The Word (4/3): Chronicle’s guide to the SLC music scene

By By Makena Walsh and By Makena Walsh

By Makena Walsh

April 3Daniel Johnston$157 p.m.In the Venue (579 West 200 South)

The Sundance Film Festival’s 2005 Directors Award went to Jeff Feuerzeig for his documentary on tragic indie icon Daniel Johnston. “The Devil and Daniel Johnston” portrays the musician as a self-educated and as yet unsung musical icon who has been crafting his Beatles-styled ballads since the late ’70s with only a Sanyo Boombox as a recording studio. Under these initial and primitive recording conditions, Johnston would record entire records anew with every different cassette in addition to decorating them with his own comic-book-styled illustrations. This simple, DIY approach to music-making, coupled with the questionable brilliance of his songs, has garnered Johnston a wide following — avowed fans include David Bowie, Yo La Tengo, The Flaming Lips, Sonic Youth and the late Kurt Cobain, among others.

April 3Kid Madusa$78 p.m.Kilby Court (741 South 330 West)

Salt Lake City’s own Kid Madusa is poised to make some serious noise. With a sound that ranges from Minus the Bear math rock to Regina Spektor punk pastiche (with maybe a little local inspiration from Future of The Ghost in there as well), Madusa has a strong and unique voice — one she’s going to take to the Old World after the kickoff of a European tour to support the new full-length, We Are Drodna. You can’t afford to sleep on this.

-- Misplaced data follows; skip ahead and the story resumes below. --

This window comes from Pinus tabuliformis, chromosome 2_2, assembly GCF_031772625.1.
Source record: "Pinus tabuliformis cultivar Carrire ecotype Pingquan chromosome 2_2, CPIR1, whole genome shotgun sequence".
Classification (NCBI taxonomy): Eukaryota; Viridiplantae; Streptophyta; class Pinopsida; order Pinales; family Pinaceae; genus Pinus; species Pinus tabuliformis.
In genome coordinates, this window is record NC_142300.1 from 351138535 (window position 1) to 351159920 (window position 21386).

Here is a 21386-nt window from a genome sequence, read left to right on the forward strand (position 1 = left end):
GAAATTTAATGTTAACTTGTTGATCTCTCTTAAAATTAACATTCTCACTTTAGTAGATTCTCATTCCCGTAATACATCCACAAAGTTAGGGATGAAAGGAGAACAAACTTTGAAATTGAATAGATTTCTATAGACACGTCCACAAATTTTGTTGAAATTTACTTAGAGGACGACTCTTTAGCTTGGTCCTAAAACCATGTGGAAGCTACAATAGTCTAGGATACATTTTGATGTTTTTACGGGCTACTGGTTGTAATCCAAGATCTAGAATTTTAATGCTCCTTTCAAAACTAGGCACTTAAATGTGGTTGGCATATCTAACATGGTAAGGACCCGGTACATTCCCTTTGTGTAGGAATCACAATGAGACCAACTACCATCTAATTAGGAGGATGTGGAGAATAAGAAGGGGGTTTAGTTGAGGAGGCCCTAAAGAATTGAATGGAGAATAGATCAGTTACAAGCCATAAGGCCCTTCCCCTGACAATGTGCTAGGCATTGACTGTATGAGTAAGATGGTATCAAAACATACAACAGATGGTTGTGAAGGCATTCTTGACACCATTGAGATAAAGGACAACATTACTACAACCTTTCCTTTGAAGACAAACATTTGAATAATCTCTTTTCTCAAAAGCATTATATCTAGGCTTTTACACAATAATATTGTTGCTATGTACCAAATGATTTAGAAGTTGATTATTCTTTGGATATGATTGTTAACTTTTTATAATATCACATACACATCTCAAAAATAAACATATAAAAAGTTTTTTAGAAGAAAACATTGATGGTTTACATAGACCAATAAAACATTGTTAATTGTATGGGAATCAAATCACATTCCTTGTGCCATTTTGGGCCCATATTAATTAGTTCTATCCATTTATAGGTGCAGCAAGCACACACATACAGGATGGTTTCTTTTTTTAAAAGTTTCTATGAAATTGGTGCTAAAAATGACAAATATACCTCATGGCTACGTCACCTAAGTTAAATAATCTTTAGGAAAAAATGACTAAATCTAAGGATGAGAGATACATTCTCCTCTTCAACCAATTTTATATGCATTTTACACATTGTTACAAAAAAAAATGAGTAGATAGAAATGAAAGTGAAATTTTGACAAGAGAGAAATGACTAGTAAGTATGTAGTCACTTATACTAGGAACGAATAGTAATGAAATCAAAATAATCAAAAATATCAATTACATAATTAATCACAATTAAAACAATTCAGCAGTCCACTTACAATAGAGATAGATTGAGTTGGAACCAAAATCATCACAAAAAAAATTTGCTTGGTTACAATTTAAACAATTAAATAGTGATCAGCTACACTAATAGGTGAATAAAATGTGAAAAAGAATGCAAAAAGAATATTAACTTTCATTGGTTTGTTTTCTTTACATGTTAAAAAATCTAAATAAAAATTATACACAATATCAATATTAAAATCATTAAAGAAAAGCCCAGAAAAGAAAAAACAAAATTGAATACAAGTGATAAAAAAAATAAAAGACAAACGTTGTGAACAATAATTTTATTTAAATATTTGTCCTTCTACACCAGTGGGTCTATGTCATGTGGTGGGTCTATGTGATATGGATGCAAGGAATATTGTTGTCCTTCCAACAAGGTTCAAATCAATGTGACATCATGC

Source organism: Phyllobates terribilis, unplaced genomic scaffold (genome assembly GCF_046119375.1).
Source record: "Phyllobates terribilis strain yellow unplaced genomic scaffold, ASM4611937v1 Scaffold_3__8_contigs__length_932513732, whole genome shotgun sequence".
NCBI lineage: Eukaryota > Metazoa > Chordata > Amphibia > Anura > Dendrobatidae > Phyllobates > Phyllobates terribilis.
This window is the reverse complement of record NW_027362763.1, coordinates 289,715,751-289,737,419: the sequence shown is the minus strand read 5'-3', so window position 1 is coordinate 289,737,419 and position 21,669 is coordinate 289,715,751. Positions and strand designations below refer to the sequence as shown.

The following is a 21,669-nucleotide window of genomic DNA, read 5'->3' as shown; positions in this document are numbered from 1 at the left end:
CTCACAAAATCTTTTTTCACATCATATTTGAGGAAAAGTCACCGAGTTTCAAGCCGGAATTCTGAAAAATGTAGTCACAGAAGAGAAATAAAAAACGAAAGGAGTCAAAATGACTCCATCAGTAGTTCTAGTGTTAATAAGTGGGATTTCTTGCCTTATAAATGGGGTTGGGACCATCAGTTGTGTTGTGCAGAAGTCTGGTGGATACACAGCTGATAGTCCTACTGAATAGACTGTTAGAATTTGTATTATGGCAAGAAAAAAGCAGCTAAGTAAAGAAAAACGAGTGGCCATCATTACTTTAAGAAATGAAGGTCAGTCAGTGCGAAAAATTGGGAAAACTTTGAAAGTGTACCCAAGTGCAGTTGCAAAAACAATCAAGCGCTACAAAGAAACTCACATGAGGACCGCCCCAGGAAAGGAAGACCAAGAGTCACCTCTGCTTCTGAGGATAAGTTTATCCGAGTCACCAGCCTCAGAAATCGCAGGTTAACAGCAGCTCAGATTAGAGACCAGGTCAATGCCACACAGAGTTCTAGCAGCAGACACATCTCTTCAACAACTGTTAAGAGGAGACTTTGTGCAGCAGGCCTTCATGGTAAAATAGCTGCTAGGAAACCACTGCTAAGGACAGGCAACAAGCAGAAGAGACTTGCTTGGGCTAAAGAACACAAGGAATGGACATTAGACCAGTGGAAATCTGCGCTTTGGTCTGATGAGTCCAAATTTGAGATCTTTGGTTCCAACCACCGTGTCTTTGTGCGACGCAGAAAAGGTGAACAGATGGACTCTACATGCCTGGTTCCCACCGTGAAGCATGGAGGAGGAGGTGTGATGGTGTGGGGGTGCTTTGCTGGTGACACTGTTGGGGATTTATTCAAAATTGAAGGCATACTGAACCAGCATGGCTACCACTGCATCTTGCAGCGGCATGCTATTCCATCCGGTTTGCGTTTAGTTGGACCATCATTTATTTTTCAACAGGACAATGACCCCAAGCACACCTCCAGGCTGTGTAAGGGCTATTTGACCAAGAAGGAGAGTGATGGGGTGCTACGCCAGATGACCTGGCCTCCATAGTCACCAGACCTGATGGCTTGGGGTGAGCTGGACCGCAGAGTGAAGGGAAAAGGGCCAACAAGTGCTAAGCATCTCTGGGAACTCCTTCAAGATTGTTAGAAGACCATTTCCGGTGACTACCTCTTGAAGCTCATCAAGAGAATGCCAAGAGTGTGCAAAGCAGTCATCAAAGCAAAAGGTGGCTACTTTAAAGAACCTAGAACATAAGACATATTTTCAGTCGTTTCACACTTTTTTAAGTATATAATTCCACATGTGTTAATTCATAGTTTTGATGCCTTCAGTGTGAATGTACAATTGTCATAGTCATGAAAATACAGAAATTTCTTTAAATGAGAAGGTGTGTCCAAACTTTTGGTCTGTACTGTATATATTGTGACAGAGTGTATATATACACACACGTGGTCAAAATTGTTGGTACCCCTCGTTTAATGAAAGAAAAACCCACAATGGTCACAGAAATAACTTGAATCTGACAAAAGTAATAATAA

April 4Musee Mecanique$77 p.m.Kilby Court (741 South 330 West)

Musee Mecanique is a maker of the fine folk musics via electronica. The derivation of its moniker is an old-tyme arcade located in San Francisco, which functions as a museum for mechanically operated musical instruments and antique arcade machines. The name choice fits well with the group’s aesthetic: gypsy-folk melodies complemented by electronic drums and synth patterns.

April 7 KRS-One$159 p.m.The Hotel (155 West 200 South)

KRS-One, aka “Kris Parker,” aka “The Blastmaster,” aka “The Teacha,” was born in Brooklyn, N.Y., and reached adolescence during the peak of the so-called “golden age” of hip-hop. Notorious for his political and socially conscientious lyrics — as well as a long-time (now squashed) beef with Marley Marl and his protégé MC Shan — his numerous names have since become synonymous with the essence of hip-hop. His collaboration with DJ Scott La Rock in 1987 on Boogie Down Production’s seminal debut, Criminal Minded, set the tone for the imminent rise of the gangsta rap subgenre, along with rap icons NWA and Ice T. This is a long introduction for an emcee who needs none.

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